April is designated as National Distracted Driving Awareness Month. Every day we should observe all the ways we need to be safe while behind the wheel. These ideas are for everyone who drives, no matter your age. How many times you have let some sort of distraction cause you to not pay attention to your safety and that of your passengers? 

Here are some ideas, which you all have read before, but we are going to keep trying to let you know how important this is. 

First of all, DON‘T talk on a cell phone while you are driving if you have children in the car. You may use a hands-free device, but you will still be letting your train of thought veer away from safe driving, and you are setting a bad example for your kids. If they think it’s ok because mom and dad talk or their cell phone and drive, someday they will, too. 

Here are some more driving DON’T’s: 

  • Don’t drink and drive, and never get in a car with someone who has been using drugs or drinking.
  • Don’t text and drive……ever! Pull over, please don’t take the chance!
  • Don’t make assumptions about what other drivers are going to do. Just because someone has their turn signal on does not mean they are actually going to turn. They may be like the rest of us, and have forgotten that it is on!
  • DON’T assume that other cars can read your mind, either. Make sure that you use your turn signals and give yourself, and the cars around you, plenty of room to maneuver.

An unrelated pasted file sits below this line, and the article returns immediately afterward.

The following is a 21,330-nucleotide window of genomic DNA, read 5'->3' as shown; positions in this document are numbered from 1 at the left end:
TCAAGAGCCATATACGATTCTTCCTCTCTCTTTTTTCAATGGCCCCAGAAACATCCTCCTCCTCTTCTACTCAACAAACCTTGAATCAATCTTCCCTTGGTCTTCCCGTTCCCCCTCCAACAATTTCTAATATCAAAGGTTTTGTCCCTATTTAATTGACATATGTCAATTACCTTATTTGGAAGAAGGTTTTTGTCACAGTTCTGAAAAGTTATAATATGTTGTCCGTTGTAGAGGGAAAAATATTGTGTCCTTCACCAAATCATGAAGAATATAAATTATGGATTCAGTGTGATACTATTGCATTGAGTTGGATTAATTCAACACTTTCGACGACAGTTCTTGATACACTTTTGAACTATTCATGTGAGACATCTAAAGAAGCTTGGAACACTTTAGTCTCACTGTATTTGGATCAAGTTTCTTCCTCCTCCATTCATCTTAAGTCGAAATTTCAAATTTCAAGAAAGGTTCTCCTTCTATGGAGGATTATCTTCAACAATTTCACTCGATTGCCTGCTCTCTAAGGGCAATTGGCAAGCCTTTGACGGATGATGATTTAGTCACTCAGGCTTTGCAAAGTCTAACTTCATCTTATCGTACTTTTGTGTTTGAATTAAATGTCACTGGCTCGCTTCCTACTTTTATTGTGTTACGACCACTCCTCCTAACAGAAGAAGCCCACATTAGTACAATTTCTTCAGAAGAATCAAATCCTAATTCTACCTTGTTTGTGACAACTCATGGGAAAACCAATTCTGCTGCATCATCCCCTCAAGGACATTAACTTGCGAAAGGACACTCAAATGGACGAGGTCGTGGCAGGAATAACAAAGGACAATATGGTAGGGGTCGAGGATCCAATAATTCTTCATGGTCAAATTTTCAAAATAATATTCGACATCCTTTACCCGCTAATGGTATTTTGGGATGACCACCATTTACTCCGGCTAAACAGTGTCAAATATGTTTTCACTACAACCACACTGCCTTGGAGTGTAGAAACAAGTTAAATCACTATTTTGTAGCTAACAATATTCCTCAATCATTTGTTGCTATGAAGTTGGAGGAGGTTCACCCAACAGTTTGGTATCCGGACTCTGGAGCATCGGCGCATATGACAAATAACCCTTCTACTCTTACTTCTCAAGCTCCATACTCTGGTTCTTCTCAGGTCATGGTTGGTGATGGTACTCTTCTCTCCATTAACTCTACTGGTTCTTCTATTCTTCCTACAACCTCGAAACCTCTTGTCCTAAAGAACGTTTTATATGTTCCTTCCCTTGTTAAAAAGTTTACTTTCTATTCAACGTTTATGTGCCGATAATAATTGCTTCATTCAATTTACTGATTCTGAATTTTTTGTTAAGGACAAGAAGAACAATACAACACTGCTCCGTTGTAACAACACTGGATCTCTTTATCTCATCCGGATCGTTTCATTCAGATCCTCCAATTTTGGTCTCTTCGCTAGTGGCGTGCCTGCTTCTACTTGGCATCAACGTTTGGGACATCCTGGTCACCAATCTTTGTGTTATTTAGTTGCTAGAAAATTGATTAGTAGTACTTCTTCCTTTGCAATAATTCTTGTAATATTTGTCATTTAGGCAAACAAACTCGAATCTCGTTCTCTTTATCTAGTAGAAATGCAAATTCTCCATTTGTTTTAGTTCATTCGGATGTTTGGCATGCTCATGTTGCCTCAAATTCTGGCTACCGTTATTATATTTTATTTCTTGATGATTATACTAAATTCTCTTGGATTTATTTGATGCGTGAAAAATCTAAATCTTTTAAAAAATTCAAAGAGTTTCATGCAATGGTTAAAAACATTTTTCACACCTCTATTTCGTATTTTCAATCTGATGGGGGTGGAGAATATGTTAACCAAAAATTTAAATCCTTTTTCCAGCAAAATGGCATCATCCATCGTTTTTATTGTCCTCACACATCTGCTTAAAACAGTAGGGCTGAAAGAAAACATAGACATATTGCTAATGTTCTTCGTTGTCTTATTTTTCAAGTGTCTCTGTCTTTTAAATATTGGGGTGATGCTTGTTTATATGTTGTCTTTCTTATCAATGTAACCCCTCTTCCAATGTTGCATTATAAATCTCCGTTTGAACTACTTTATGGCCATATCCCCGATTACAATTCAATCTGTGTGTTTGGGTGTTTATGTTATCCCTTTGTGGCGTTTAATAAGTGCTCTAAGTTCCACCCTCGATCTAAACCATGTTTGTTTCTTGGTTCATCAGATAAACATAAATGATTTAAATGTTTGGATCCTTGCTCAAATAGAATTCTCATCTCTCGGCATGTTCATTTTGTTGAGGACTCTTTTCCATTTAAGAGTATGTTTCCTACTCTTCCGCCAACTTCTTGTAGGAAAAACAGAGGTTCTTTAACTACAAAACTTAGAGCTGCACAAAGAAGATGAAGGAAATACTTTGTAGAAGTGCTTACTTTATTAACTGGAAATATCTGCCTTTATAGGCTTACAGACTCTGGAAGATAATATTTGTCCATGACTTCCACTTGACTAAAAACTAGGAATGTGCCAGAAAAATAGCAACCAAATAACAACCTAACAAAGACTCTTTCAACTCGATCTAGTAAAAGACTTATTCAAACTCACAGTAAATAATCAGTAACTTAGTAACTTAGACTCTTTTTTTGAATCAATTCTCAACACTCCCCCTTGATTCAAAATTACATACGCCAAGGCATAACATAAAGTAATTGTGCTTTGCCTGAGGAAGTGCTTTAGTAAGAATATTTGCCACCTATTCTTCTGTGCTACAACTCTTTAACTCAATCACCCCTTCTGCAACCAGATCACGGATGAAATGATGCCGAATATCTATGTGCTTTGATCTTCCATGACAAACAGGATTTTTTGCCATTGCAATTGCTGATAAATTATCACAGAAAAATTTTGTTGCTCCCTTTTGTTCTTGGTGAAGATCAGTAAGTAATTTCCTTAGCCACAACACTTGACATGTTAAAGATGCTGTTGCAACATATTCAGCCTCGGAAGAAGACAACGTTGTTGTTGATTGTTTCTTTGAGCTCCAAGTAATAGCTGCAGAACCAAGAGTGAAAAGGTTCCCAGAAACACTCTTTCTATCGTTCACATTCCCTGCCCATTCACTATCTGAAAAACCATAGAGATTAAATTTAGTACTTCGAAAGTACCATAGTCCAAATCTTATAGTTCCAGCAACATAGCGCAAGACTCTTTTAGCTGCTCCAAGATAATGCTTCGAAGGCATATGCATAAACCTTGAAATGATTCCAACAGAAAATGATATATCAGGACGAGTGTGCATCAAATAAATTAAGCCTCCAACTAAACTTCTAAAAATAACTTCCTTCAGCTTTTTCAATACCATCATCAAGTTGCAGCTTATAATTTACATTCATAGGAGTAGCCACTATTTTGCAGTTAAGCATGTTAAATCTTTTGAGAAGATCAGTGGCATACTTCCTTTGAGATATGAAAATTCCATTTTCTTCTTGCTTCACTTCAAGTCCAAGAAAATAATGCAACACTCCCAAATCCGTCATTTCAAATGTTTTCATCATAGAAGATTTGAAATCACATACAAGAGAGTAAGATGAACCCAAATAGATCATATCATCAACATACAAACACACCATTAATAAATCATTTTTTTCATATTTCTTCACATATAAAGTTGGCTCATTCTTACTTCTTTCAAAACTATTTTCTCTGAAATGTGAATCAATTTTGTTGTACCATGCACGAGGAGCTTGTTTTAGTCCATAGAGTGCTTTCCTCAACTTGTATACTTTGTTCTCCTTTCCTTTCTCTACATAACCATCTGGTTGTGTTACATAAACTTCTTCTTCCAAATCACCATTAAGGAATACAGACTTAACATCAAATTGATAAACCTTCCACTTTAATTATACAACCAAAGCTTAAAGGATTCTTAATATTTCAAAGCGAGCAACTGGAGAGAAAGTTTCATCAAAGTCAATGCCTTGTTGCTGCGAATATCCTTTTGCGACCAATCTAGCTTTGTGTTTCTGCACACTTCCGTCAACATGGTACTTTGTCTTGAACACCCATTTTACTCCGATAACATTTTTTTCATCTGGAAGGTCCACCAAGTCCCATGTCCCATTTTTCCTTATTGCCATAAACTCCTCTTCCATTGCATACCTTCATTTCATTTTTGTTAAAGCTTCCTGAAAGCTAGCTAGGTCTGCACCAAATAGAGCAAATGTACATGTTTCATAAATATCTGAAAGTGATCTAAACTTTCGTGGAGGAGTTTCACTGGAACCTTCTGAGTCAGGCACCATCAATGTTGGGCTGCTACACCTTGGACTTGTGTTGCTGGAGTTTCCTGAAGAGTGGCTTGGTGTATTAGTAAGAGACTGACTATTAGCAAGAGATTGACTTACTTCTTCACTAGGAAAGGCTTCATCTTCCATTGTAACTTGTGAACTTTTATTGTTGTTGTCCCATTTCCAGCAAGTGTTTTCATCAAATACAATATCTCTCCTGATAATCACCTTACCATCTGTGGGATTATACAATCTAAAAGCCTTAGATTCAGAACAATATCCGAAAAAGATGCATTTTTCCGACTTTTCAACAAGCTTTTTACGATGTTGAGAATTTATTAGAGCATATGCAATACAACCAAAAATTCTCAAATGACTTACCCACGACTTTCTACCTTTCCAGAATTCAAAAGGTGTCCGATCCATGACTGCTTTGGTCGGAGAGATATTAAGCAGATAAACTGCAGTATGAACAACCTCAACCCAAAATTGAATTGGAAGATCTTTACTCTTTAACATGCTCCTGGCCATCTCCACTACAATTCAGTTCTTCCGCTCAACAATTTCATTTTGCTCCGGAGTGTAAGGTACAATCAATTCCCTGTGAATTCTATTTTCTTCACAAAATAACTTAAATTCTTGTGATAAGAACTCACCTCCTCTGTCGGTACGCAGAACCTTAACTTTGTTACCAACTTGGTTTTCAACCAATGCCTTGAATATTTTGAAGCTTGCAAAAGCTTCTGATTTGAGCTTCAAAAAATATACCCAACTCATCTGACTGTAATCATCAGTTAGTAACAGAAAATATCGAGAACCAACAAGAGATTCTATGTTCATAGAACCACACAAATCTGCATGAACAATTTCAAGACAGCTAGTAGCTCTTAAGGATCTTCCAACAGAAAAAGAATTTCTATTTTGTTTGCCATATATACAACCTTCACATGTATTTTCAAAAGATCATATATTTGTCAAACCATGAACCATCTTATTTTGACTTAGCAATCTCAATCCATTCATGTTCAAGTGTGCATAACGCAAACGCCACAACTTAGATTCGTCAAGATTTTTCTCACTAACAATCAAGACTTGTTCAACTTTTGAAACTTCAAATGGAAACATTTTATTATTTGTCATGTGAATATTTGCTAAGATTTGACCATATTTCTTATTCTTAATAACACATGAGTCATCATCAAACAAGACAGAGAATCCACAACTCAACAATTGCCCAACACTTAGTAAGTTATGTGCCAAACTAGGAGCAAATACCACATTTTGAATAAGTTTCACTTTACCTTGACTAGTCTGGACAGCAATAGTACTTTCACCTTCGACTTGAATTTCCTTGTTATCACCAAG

• DON’T tailgate other cars, pass on shoulders, fail to yield, run stoplights or stop signs (even if no one else seems to be around), or break any other rules of the road on purpose. If you act like you are above the law when you operate a car, you will sooner, rather than later, find out that you are not.
  • DON’T play your car stereo so loudly that you are disruptive to others, or so loudly that you are unable to hear train signals or emergency vehicle sirens.
  • DON’T engage in other activities, while driving, that distract your attention or reduce your reaction time. Eating, changing clothes, or putting on makeup while driving is dangerous. In some states, if you are caught doing these things while driving you can be cited for “driver inattention” and given a ticket.
  • DON’T treat a car like it is a toy. It is not. Don’t use your car to play chicken, race, or give another car a friendly “tap.”
  • DON’T let your emotions and frustrations get the best of you. Don’t engage in road rage, no matter how irritating another driver might be to you.
  • DON’T activate the cruise control when driving in wet conditions. There can be a build up of water under the tires, and could cause hydroplaning. (This is not a distracted driving tip, but an important DON’T to add to your list.)
  • DON’T drive if you are sleepy. Ask your passenger to drive, or wait until your head is clear. Needing sleep really distracts you from your driving responsibility. 

DO DRIVE DEFENSIVELY. If you have a group in your car, let them lead the conversation so you can keep your eyes on the road at all times. Stay safe and take this message to heart. If you let some distraction cause you to have an accident while driving, chances are someone will get hurt and you will be responsible. So “drive friendly”,  as we say in Texas, and drive responsibly!